The College Wage Premium

  1. What is the college wage premium and how does it affect earnings?
    • The college wage premium is the ratio of the median hourly wage for those holding bachelors’ degrees and the median hourly wage for those who have only completed high school. This calculation has shown that over the last 30 years, college graduates have continually earned higher wages than those with only a high school diploma. Current data indicate that those who hold college degrees earn 84 percent more than their high-school-educated counterparts.
  2. What other educational investment decisions affect the college wage premium?
    • Two decisions that have an impact on the college wage premium are the choice of college major and the pursuit of an advanced degree. There is a wide variation in wages across college majors, while advanced degrees yield a wage premium beyond what is earned for a bachelor’s degree.
  3. What is the advanced degree premium and how does it influence college premium calculations?
    • The advanced degree premium is the ratio of median wages for those who hold bachelor’s degrees and those who have advanced degrees—that is, those that required six or more years of education after college, such as a master’s degree, professional degree, or PhD—over those with only a bachelor’s degree. Between 1977 and today, wage growth for advanced degree earners has been greater than wage growth for those with only a four-year degree.
  4. Give an example of a college major that has a higher rate of advanced-degree holders than do majors as a whole, according to the Census Bureau's American Community Survey for 2009.
    • More than half of college graduates who major in biological and life science go on to receive advanced degrees—not surprising, since this happens to be the predominant undergraduate degree for medical doctors.
  5. Explain how students’ field of study has a strong effect on potential earnings.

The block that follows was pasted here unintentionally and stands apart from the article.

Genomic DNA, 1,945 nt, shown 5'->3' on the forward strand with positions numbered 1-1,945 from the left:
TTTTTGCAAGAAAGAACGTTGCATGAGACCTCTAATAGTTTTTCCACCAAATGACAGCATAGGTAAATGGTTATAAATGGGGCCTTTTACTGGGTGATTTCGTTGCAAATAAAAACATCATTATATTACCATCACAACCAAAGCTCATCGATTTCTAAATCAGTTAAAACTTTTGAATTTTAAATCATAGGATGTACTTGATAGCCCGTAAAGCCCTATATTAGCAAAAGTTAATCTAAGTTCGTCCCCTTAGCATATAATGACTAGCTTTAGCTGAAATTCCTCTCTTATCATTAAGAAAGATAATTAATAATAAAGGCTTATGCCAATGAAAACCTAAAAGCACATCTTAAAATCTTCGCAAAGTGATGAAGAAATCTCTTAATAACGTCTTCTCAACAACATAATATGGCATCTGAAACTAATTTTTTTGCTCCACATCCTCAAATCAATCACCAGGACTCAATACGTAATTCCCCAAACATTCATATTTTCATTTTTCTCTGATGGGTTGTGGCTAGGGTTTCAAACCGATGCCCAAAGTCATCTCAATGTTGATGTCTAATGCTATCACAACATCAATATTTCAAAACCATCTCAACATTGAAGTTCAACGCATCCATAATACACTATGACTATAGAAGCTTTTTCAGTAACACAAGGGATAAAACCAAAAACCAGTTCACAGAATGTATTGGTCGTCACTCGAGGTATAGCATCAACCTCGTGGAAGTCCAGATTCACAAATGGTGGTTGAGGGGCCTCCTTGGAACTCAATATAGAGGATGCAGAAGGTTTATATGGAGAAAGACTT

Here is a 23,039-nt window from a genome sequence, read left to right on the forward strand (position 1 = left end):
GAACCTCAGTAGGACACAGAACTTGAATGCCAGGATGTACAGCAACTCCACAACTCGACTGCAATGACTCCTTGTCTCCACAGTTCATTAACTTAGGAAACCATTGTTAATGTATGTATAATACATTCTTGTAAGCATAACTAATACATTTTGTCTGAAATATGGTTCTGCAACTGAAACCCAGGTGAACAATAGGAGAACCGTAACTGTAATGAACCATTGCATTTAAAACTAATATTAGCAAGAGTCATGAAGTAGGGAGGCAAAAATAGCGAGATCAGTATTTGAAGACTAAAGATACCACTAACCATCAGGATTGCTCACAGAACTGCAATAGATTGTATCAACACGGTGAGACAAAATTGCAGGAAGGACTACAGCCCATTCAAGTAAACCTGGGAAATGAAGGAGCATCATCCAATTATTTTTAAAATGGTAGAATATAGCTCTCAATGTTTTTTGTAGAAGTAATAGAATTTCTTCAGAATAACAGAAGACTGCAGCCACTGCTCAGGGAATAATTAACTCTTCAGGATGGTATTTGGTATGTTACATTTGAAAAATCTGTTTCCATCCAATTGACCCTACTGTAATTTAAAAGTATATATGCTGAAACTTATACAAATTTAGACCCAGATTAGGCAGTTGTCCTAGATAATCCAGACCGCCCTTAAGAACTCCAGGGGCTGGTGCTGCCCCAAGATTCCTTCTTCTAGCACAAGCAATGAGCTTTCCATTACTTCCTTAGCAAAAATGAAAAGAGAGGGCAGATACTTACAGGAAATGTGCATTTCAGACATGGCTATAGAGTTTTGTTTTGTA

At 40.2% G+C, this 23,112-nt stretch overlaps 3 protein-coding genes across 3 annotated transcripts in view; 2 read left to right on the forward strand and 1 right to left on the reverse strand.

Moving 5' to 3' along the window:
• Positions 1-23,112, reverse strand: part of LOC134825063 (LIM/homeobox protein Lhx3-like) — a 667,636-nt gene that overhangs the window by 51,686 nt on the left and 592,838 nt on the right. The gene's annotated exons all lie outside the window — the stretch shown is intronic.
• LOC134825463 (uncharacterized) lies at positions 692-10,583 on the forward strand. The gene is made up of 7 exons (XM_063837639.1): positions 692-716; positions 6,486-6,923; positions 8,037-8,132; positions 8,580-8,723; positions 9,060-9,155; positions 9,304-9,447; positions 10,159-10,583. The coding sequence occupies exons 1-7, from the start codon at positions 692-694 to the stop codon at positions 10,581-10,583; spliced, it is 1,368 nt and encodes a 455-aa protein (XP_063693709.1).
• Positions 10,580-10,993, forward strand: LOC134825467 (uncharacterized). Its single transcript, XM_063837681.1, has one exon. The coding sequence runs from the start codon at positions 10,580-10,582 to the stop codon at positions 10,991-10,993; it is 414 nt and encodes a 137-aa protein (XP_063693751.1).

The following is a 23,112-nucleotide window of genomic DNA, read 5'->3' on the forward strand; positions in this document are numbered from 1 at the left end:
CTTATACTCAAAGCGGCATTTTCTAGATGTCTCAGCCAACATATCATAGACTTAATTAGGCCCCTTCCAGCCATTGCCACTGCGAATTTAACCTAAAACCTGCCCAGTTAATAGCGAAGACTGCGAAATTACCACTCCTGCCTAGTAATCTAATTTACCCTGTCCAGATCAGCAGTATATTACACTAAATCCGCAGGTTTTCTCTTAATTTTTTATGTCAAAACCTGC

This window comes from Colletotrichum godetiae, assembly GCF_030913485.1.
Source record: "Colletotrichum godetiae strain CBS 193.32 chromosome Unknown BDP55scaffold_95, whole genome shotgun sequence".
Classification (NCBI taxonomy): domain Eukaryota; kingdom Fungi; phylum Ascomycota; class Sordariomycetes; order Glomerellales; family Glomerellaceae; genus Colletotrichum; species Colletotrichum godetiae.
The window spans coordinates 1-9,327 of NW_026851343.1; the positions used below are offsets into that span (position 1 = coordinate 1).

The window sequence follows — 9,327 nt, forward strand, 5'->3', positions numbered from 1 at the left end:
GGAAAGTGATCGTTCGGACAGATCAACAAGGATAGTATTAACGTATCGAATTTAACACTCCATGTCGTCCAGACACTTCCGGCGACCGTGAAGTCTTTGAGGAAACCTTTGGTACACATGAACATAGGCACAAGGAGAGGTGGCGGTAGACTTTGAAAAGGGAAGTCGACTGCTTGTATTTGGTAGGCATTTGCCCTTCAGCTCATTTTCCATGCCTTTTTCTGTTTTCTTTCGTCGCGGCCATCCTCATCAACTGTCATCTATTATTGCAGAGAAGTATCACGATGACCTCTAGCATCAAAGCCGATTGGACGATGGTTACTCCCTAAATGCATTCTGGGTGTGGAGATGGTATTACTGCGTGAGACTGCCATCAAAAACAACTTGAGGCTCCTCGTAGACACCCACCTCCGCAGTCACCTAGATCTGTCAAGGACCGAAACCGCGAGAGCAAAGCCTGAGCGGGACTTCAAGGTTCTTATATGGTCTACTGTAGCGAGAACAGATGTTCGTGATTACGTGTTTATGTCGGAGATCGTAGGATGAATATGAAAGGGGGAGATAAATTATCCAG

• According to the Census Bureau's American Community Survey for 2009, engineering majors have the highest college wage premium (125 percent), while psychology and social work majors have the lowest premium (40 percent). There are variations within fields as well: Business majors with finance degrees earn a median wage that is 20 percent higher than that of students with degrees in business management and administration.

Additional discussion can be informed by data from the Bureau of Labor Statistics, Occupational Outlook Handbook, available at

  1. How do you think individuals decide on college majors?  Do they consider the amount of money they will make after college? What other factors are important?
  2. Do you think that the average college student is aware of the large differences in earning by college major? What would happen if they had better information about the value of different degrees?
  3. Graduates from selective universities (like Harvard) earn more than graduates from lower-ranking universities. However, what do you think the differences in wages would be between an English literature major from Harvard and an electrical engineering major at a state institution? How about in comparison with an electrical engineering major at Harvard?
  4. Many argue that society should pay individuals to go to college (rather than paying for themselves) because education increases economic productivity, that is, college graduates earn more than high school graduates. Given these facts, would it make more sense for society to pay for students going to college for certain degrees rather than for any degree of the individual's choosing?